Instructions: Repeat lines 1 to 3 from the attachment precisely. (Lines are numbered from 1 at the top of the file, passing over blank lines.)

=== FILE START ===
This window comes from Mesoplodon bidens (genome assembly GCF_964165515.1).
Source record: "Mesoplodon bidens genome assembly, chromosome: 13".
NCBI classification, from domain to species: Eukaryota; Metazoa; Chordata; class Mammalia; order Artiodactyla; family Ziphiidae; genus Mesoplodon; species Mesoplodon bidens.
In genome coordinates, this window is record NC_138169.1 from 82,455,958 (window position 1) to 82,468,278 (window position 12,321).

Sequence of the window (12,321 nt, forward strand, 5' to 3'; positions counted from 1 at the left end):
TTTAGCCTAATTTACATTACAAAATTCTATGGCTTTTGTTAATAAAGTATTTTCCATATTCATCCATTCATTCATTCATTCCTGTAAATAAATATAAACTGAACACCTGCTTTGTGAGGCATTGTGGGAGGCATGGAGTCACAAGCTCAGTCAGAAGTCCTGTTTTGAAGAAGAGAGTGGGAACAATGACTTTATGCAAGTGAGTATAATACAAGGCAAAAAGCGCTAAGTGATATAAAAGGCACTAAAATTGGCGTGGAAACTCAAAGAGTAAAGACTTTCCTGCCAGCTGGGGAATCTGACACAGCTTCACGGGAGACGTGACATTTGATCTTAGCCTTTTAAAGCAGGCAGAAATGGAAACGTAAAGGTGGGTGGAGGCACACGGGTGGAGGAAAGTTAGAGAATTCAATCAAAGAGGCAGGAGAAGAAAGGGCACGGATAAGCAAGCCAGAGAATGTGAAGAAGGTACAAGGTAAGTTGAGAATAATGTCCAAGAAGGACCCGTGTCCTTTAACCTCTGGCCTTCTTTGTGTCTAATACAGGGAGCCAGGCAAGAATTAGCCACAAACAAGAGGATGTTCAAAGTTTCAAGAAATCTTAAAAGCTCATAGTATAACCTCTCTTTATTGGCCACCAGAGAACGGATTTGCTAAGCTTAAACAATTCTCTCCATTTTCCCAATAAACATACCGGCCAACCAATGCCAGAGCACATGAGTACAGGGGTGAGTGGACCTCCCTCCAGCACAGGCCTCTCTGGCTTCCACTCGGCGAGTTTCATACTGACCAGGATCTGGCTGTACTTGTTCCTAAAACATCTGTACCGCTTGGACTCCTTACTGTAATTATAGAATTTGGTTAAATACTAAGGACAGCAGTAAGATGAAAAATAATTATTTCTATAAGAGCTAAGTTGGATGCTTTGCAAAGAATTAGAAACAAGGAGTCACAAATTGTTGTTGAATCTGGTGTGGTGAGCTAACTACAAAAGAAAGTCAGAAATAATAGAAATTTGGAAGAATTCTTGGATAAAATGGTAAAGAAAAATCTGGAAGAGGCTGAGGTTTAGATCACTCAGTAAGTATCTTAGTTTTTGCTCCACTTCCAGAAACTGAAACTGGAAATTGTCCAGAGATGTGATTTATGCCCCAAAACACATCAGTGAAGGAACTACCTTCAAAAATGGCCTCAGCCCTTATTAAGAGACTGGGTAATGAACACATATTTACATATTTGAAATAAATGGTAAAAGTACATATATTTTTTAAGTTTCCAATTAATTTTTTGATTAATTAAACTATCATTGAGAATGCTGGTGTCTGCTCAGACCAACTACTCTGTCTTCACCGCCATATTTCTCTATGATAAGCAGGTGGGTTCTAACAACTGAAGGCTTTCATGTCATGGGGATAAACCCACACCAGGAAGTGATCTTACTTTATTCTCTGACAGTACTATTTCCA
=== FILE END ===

This window comes from Mesoplodon bidens (genome assembly GCF_964165515.1).
Source record: "Mesoplodon bidens genome assembly, chromosome: 13".
NCBI classification, from domain to species: Eukaryota; Metazoa; Chordata; class Mammalia; order Artiodactyla; family Ziphiidae; genus Mesoplodon; species Mesoplodon bidens.